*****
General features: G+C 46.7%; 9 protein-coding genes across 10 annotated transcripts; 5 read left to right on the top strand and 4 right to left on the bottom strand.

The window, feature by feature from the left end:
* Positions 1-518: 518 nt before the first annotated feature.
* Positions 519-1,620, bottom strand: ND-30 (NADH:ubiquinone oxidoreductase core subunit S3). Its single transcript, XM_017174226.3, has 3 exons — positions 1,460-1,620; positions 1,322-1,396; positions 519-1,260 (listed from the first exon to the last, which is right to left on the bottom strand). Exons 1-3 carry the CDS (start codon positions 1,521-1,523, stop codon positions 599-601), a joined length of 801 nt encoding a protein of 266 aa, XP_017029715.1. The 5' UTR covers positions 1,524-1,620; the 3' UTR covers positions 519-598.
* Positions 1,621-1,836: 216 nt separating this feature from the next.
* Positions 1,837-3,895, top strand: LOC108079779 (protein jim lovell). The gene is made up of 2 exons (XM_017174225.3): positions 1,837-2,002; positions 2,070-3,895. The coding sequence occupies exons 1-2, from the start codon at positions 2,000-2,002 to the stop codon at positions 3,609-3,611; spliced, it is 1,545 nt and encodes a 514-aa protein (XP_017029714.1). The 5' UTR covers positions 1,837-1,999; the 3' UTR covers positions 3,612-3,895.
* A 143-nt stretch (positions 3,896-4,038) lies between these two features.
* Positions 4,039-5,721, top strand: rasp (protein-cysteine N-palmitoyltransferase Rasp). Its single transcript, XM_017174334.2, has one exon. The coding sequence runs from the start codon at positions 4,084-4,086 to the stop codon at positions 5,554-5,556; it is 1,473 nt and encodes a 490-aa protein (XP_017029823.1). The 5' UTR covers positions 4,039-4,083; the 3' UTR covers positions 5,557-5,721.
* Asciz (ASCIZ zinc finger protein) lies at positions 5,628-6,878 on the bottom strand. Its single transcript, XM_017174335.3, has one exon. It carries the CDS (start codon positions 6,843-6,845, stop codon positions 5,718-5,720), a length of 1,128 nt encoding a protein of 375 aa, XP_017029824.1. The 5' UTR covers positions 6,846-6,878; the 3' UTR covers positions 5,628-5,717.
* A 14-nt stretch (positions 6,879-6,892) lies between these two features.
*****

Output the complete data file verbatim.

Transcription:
General features: G+C 46.7%; 9 protein-coding genes across 10 annotated transcripts; 5 read left to right on the top strand and 4 right to left on the bottom strand.

The window, feature by feature from the left end:
* Positions 1-518: 518 nt before the first annotated feature.
* Positions 519-1,620, bottom strand: ND-30 (NADH:ubiquinone oxidoreductase core subunit S3). Its single transcript, XM_017174226.3, has 3 exons — positions 1,460-1,620; positions 1,322-1,396; positions 519-1,260 (listed from the first exon to the last, which is right to left on the bottom strand). Exons 1-3 carry the CDS (start codon positions 1,521-1,523, stop codon positions 599-601), a joined length of 801 nt encoding a protein of 266 aa, XP_017029715.1. The 5' UTR covers positions 1,524-1,620; the 3' UTR covers positions 519-598.
* Positions 1,621-1,836: 216 nt separating this feature from the next.
* Positions 1,837-3,895, top strand: LOC108079779 (protein jim lovell). The gene is made up of 2 exons (XM_017174225.3): positions 1,837-2,002; positions 2,070-3,895. The coding sequence occupies exons 1-2, from the start codon at positions 2,000-2,002 to the stop codon at positions 3,609-3,611; spliced, it is 1,545 nt and encodes a 514-aa protein (XP_017029714.1). The 5' UTR covers positions 1,837-1,999; the 3' UTR covers positions 3,612-3,895.
* A 143-nt stretch (positions 3,896-4,038) lies between these two features.
* Positions 4,039-5,721, top strand: rasp (protein-cysteine N-palmitoyltransferase Rasp). Its single transcript, XM_017174334.2, has one exon. The coding sequence runs from the start codon at positions 4,084-4,086 to the stop codon at positions 5,554-5,556; it is 1,473 nt and encodes a 490-aa protein (XP_017029823.1). The 5' UTR covers positions 4,039-4,083; the 3' UTR covers positions 5,557-5,721.
* Asciz (ASCIZ zinc finger protein) lies at positions 5,628-6,878 on the bottom strand. Its single transcript, XM_017174335.3, has one exon. It carries the CDS (start codon positions 6,843-6,845, stop codon positions 5,718-5,720), a length of 1,128 nt encoding a protein of 375 aa, XP_017029824.1. The 5' UTR covers positions 6,846-6,878; the 3' UTR covers positions 5,628-5,717.
* A 14-nt stretch (positions 6,879-6,892) lies between these two features.